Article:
Obama Awards Gates Presidential Medal of Freedom

WASHINGTON, June 30, 2011 — The life of Defense Sec­re­tary Robert M. Gates is a les­son to young Amer­i­cans that pub­lic ser­vice is an hon­or­able call­ing, one that makes the nation bet­ter and stronger, Pres­i­dent Barack Oba­ma said today.

Dur­ing a farewell trib­ute cer­e­mo­ny for Gates at the Pen­ta­gon, Oba­ma reviewed Gates’ accom­plish­ments dur­ing the past four-and-a-half years. 

“I can think of no bet­ter way to express my appre­ci­a­tion to some­one I have come to admire and whom I con­sid­er a friend,” Oba­ma said. “I can think of no bet­ter way to express the grat­i­tude of the nation for Bob Gates than with a very spe­cial recognition.” 

With that, he pre­sent­ed Gates the Pres­i­den­tial Medal of Free­dom, the high­est hon­or a pres­i­dent can award a civilian. 

“Robert M. Gates has self­less­ly ded­i­cat­ed his life to ensur­ing the secu­ri­ty of the Amer­i­can peo­ple,” the cita­tion read. “He has served eight pres­i­dents of both par­ties with unwa­ver­ing patriotism.” 

Dur­ing the cer­e­mo­ny, Oba­ma recount­ed the high­lights of Gates’ impact dur­ing his tenure at the Pentagon. 

When the out­come of the Iraq war was in doubt, Oba­ma said, Gates presided over the efforts that helped restore order. 

“Over the past two-and-a-half years, we’ve removed more than 100,000 troops from Iraq, end­ed our com­bat mis­sion and are respon­si­bly end­ing that war,” the pres­i­dent said. 

When the fight against al-Qai­da and the nation’s efforts in Afghanistan need­ed a new focus, Oba­ma said, Gates helped the admin­is­tra­tion devise the strat­e­gy that put al-Qai­da on a path to defeat. 

When insti­tu­tion­al iner­tia kept fund­ing sys­tems the troops did­n’t need, the pres­i­dent said, Gates launched a war on waste, “… speak­ing hard truths and sav­ing hun­dreds of bil­lions of dol­lars that can be invest­ed in the 21st-cen­tu­ry military.” 

Gates “made it his mis­sion to make sure this depart­ment is serv­ing our troops in the field as well as they serve us,” Oba­ma added.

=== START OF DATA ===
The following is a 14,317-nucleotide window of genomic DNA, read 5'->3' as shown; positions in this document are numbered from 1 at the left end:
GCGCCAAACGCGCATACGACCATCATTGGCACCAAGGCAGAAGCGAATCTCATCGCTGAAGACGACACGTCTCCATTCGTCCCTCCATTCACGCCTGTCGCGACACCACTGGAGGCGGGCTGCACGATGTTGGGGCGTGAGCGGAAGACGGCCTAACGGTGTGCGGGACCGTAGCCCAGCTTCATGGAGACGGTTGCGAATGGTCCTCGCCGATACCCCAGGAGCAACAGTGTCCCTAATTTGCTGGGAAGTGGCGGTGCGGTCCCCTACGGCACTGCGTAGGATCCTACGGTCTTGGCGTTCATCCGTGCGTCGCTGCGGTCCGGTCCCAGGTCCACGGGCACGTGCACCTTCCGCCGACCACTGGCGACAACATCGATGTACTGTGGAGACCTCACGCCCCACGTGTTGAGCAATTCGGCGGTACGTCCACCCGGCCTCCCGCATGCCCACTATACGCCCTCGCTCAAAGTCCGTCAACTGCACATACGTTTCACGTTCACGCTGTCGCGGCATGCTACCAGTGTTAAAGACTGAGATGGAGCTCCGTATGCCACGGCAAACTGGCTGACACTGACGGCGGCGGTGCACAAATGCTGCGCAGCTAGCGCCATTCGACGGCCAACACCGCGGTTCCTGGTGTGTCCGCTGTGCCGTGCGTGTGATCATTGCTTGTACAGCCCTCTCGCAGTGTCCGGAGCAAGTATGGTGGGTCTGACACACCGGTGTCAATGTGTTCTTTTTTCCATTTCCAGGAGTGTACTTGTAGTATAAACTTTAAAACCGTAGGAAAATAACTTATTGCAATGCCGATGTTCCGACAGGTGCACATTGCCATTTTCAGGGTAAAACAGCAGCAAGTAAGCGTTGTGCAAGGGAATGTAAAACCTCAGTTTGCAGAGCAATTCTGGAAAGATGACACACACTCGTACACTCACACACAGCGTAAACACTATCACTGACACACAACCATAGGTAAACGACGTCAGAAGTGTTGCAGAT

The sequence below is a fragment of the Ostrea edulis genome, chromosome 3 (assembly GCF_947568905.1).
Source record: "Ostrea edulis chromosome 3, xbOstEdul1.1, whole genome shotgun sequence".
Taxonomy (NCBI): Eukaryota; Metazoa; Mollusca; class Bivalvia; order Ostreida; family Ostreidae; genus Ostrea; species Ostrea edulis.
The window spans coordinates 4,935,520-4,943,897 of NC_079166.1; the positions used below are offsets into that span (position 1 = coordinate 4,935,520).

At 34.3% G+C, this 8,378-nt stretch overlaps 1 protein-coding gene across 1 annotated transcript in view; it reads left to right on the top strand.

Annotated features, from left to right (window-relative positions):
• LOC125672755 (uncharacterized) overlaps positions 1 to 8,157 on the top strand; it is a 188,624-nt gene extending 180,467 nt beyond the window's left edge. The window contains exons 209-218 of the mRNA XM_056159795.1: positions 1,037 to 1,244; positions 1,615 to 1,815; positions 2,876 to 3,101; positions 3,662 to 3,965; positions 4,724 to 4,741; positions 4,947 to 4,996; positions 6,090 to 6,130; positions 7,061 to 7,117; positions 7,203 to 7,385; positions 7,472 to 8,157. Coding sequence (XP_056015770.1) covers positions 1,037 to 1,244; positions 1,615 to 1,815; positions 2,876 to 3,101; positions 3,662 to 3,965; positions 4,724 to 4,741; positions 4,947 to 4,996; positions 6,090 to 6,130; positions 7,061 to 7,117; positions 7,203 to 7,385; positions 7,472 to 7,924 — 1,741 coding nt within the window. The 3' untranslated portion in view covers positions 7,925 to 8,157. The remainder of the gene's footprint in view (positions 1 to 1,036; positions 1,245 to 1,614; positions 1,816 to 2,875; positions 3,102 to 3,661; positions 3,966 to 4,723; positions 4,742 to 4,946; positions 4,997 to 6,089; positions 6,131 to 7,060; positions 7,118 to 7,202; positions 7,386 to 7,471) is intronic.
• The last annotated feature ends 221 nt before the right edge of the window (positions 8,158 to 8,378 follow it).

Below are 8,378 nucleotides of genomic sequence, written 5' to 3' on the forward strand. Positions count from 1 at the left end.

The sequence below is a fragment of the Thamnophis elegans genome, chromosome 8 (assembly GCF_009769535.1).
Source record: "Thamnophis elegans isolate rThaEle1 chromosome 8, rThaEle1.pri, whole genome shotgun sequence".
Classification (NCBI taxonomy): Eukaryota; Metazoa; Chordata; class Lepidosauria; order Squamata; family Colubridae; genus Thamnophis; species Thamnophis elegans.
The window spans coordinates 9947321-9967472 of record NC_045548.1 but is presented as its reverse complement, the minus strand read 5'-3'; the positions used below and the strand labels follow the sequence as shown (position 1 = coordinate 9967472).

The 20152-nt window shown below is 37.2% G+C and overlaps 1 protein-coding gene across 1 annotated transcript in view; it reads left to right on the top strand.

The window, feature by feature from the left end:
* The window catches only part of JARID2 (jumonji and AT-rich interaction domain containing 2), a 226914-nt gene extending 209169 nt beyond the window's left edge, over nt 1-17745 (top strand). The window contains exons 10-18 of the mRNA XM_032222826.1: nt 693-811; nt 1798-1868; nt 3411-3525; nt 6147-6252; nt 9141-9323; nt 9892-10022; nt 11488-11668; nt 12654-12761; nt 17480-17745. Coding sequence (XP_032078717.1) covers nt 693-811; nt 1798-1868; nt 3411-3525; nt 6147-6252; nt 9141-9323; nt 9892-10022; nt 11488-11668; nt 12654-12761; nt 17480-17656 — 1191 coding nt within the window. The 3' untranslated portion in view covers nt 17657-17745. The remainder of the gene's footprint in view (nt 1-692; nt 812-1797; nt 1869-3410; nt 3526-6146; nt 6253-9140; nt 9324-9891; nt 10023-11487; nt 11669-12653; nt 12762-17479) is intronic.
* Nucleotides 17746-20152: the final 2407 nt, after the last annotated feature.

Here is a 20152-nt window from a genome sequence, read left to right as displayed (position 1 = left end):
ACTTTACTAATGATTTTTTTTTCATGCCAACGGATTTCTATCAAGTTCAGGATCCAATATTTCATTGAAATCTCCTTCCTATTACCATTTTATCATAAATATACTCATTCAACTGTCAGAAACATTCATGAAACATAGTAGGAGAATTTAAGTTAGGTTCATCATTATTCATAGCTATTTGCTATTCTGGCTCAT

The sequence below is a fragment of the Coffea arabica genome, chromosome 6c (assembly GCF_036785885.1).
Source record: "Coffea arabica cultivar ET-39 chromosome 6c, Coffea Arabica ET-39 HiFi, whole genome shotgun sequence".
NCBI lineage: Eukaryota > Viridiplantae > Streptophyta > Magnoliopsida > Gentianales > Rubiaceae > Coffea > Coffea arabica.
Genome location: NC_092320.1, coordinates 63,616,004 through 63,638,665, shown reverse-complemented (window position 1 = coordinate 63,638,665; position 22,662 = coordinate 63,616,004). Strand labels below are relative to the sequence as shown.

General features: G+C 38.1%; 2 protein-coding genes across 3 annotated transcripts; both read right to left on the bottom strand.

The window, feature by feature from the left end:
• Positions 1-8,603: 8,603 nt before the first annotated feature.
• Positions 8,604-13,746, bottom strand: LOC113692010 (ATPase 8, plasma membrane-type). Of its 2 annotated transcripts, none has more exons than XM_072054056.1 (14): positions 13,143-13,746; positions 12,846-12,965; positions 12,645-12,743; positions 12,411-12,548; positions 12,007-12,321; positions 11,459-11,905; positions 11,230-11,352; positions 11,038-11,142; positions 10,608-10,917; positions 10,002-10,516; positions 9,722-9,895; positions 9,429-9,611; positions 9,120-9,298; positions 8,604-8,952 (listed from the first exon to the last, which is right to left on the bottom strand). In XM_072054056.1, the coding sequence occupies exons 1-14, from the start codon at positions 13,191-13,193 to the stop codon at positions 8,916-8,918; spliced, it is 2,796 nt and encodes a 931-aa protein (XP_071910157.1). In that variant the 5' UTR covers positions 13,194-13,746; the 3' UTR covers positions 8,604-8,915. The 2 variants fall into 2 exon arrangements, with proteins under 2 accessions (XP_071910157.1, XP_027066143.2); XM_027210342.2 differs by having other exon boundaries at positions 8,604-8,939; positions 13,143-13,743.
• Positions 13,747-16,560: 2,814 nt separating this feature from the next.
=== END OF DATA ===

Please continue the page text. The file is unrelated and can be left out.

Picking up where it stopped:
“We see the life­sav­ing dif­fer­ence he made in the mine-resis­tant vehi­cles and the unmanned air­craft, the short­er mede­vac times in Afghanistan, [and] in our deter­mi­na­tion to give our wound­ed war­riors the world-class care they deserve,” Oba­ma said of Gates. 

Gates’ great­est lega­cy, the pres­i­dent said, may be “the lives you saved and the con­fi­dence you gave our men and women in bat­tle,” who knew there was a sec­re­tary of defense who had their backs, loved them and fought for them, and did every­thing in his pow­er to bring them home safely. 

Gates’ will­ing­ness to serve under pres­i­dents of both par­ties is a mea­sure of his integri­ty, Oba­ma said, and “a reminder, espe­cial­ly to folks here in Wash­ing­ton, that civil­i­ty and respect­ful dis­course and cit­i­zen­ship over par­ti­san­ship are not quaint relics of a bygone era.” 

As com­man­der in chief, Oba­ma said he is deter­mined that the U.S. armed forces, despite the need to make hard fis­cal choic­es, will always remain the best-trained, best-led, best-equipped fight­ing force in history. 

“In an uncer­tain world that demands our lead­er­ship, the Unit­ed States of Amer­i­ca and our armed forces will remain the great­est force for free­dom and secu­ri­ty that the world has ever known,” the pres­i­dent said. 

“This is the Amer­i­ca, strong and con­fi­dent,” Oba­ma said, “to which Bob Gates has devot­ed his life.” 

U.S. Depart­ment of Defense
Office of the Assis­tant Sec­re­tary of Defense (Pub­lic Affairs) 

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